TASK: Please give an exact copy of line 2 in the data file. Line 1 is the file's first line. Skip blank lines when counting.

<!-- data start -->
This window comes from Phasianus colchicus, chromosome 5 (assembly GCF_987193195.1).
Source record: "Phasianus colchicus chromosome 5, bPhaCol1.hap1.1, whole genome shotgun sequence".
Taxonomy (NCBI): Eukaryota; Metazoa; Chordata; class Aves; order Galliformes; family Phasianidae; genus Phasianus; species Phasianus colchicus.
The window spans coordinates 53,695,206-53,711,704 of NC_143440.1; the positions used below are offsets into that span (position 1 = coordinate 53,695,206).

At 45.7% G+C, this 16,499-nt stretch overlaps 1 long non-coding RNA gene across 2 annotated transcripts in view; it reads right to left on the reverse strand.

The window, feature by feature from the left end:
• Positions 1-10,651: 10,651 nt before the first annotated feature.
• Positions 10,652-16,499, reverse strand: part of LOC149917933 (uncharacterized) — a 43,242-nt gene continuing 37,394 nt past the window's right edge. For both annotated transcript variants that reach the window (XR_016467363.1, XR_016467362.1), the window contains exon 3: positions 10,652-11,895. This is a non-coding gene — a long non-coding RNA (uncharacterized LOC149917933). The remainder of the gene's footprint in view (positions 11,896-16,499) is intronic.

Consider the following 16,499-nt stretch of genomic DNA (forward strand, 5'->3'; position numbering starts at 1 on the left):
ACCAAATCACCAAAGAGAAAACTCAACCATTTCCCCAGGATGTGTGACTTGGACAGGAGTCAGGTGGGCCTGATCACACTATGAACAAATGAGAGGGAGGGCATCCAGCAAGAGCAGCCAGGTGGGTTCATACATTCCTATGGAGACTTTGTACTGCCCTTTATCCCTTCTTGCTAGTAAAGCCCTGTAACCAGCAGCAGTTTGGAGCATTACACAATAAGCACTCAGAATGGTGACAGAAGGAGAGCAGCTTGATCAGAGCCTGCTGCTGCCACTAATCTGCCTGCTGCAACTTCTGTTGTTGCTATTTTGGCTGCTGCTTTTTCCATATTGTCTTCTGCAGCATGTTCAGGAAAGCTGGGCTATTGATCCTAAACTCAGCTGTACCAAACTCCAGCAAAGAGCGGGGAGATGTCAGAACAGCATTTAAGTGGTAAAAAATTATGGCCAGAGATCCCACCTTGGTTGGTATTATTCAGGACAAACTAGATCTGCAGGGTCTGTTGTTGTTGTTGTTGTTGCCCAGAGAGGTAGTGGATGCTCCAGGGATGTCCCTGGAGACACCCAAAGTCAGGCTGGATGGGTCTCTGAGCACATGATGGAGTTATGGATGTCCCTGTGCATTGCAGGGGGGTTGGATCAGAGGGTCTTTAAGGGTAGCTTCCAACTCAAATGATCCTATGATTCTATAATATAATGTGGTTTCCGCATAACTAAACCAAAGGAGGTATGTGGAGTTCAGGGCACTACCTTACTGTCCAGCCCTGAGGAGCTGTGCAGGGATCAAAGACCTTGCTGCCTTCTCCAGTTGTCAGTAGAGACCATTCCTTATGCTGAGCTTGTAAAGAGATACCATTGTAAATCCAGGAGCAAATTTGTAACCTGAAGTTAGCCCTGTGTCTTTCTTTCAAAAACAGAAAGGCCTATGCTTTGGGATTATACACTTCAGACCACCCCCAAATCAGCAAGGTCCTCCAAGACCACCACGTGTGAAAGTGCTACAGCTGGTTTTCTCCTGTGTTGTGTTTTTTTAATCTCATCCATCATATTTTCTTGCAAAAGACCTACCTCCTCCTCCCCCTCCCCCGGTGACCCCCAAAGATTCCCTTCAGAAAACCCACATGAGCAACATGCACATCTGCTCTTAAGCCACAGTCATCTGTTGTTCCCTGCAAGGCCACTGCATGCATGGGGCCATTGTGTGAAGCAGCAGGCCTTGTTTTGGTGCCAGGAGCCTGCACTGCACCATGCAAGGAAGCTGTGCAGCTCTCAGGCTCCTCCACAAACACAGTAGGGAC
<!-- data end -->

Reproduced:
Source record: "Phasianus colchicus chromosome 5, bPhaCol1.hap1.1, whole genome shotgun sequence".